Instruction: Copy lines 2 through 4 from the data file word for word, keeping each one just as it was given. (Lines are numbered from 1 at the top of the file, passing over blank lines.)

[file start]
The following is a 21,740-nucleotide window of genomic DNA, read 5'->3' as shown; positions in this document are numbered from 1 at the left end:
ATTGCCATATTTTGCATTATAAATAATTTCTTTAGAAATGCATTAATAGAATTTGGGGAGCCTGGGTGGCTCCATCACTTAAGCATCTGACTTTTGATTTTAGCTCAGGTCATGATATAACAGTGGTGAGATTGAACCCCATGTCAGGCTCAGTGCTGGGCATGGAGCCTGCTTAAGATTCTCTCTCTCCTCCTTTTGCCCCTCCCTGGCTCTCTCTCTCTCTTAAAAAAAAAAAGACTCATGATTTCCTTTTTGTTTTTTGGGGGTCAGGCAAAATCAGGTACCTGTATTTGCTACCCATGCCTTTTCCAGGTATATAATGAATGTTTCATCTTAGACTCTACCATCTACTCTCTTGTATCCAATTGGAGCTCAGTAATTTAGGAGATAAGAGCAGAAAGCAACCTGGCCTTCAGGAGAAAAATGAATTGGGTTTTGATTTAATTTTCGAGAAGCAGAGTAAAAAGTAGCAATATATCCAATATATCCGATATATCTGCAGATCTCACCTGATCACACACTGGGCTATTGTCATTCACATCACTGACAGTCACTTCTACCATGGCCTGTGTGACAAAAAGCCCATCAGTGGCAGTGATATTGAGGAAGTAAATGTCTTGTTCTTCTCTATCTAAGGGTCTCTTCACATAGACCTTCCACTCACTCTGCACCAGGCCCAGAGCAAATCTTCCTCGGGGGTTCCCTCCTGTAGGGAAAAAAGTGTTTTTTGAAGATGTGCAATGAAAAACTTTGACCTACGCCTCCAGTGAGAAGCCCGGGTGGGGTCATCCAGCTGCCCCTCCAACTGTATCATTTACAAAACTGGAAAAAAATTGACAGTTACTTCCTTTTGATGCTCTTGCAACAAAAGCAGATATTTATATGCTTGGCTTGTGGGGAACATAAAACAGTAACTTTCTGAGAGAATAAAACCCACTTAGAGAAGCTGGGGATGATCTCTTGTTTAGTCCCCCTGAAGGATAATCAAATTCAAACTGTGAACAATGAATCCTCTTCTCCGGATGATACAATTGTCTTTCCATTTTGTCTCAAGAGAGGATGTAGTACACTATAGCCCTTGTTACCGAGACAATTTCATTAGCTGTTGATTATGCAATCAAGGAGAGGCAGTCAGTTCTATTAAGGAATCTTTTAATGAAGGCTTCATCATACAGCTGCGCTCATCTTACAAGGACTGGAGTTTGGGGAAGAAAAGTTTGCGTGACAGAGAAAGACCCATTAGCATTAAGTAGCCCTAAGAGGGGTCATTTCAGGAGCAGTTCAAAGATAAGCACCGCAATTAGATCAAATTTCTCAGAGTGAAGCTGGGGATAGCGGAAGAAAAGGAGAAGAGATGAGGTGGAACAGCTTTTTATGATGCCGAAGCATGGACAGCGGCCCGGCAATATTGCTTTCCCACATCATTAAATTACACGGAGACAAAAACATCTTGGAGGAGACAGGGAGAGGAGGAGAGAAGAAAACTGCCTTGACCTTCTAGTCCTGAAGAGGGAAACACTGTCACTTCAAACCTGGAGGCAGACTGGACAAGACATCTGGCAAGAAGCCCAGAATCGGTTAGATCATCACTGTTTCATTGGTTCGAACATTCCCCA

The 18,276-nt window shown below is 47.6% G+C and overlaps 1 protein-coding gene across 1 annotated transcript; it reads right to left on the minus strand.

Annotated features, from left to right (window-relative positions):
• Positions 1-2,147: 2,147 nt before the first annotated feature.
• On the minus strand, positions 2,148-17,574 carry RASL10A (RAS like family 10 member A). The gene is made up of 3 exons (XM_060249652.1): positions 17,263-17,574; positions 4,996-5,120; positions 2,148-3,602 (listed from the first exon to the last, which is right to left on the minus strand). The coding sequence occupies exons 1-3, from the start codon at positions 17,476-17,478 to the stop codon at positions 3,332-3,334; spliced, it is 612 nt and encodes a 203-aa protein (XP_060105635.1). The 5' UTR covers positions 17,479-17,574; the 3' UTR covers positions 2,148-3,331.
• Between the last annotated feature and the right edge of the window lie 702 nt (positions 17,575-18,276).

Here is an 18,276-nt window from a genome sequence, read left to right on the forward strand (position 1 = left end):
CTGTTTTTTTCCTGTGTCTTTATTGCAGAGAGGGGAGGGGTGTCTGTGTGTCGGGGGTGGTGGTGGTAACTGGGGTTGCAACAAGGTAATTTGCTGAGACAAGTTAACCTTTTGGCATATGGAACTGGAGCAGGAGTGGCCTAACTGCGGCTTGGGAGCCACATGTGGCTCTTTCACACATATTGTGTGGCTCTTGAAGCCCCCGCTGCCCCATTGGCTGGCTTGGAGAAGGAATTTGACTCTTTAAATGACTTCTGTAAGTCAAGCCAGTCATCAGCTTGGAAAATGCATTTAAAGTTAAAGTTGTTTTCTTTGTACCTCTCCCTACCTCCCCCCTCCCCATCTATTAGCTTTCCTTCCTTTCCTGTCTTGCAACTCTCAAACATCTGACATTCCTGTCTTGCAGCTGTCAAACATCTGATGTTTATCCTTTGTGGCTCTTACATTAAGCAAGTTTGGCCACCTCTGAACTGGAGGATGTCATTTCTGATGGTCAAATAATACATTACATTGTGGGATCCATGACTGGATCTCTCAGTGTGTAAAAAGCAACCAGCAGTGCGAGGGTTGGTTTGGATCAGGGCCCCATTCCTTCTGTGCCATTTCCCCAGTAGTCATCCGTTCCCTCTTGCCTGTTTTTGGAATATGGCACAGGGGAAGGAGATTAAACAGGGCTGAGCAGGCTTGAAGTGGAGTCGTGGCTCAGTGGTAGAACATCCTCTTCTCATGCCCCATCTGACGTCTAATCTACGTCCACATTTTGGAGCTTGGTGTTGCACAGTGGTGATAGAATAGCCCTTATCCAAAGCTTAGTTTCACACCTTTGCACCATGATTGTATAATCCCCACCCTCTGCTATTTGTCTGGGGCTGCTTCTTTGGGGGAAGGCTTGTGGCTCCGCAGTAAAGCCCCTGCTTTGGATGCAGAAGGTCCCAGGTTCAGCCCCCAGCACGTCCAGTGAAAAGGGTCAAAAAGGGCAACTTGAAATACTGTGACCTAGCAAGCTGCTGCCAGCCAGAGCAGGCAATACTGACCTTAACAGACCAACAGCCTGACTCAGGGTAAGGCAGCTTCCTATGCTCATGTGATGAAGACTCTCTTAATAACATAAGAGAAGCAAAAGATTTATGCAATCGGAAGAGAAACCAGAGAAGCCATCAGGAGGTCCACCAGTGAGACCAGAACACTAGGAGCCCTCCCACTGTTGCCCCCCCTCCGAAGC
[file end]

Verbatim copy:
ATTGCCATATTTTGCATTATAAATAATTTCTTTAGAAATGCATTAATAGAATTTGGGGAGCCTGGGTGGCTCCATCACTTAAGCATCTGACTTTTGATTTTAGCTCAGGTCATGATATAACAGTGGTGAGATTGAACCCCATGTCAGGCTCAGTGCTGGGCATGGAGCCTGCTTAAGATTCTCTCTCTCCTCCTTTTGCCCCTCCCTGGCTCTCTCTCTCTCTTAAAAAAAAAAAGACTCATGATTTCCTTTTTGTTTTTTGGGGGTCAGGCAAAATCAGGTACCTGTATTTGCTACCCATGCCTTTTCCAGGTATATAATGAATGTTTCATCTTAGACTCTACCATCTACTCTCTTGTATCCAATTGGAGCTCAGTAATTTAGGAGATAAGAGCAGAAAGCAACCTGGCCTTCAGGAGAAAAATGAATTGGGTTTTGATTTAATTTTCGAGAAGCAGAGTAAAAAGTAGCAATATATCCAATATATCCGATATATCTGCAGATCTCACCTGATCACACACTGGGCTATTGTCATTCACATCACTGACAGTCACTTCTACCATGGCCTGTGTGACAAAAAGCCCATCAGTGGCAGTGATATTGAGGAAGTAAATGTCTTGTTCTTCTCTATCTAAGGGTCTCTTCACATAGACCTTCCACTCACTCTGCACCAGGCCCAGAGCAAATCTTCCTCGGGGGTTCCCTCCTGTAGGGAAAAAAGTGTTTTTTGAAGATGTGCAATGAAAAACTTTGACCTACGCCTCCAGTGAGAAGCCCGGGTGGGGTCATCCAGCTGCCCCTCCAACTGTATCATTTACAAAACTGGAAAAAAATTGACAGTTACTTCCTTTTGATGCTCTTGCAACAAAAGCAGATATTTATATGCTTGGCTTGTGGGGAACATAAAACAGTAACTTTCTGAGAGAATAAAACCCACTTAGAGAAGCTGGGGATGATCTCTTGTTTAGTCCCCCTGAAGGATAATCAAATTCAAACTGTGAACAATGAATCCTCTTCTCCGGATGATACAATTGTCTTTCCATTTTGTCTCAAGAGAGGATGTAGTACACTATAGCCCTTGTTACCGAGACAATTTCATTAGCTGTTGATTATGCAATCAAGGAGAGGCAGTCAGTTCTATTAAGGAATCTTTTAATGAAGGCTTCATCATACAGCTGCGCTCATCTTACAAGGACTGGAGTTTGGGGAAGAAAAGTTTGCGTGACAGAGAAAGACCCATTAGCATTAAGTAGCCCTAAGAGGGGTCATTTCAGGAGCAGTTCAAAGATAAGCACCGCAATTAGATCAAATTTCTCAGAGTGAAGCTGGGGATAGCGGAAGAAAAGGAGAAGAGATGAGGTGGAACAGCTTTTTATGATGCCGAAGCATGGACAGCGGCCCGGCAATATTGCTTTCCCACATCATTAAATTACACGGAGACAAAAACATCTTGGAGGAGACAGGGAGAGGAGGAGAGAAGAAAACTGCCTTGACCTTCTAGTCCTGAAGAGGGAAACACTGTCACTTCAAACCTGGAGGCAGACTGGACAAGACATCTGGCAAGAAGCCCAGAATCGGTTAGATCATCACTGTTTCATTGGTTCGAACATTCCCCA

The 18,276-nt window shown below is 47.6% G+C and overlaps 1 protein-coding gene across 1 annotated transcript; it reads right to left on the minus strand.

Annotated features, from left to right (window-relative positions):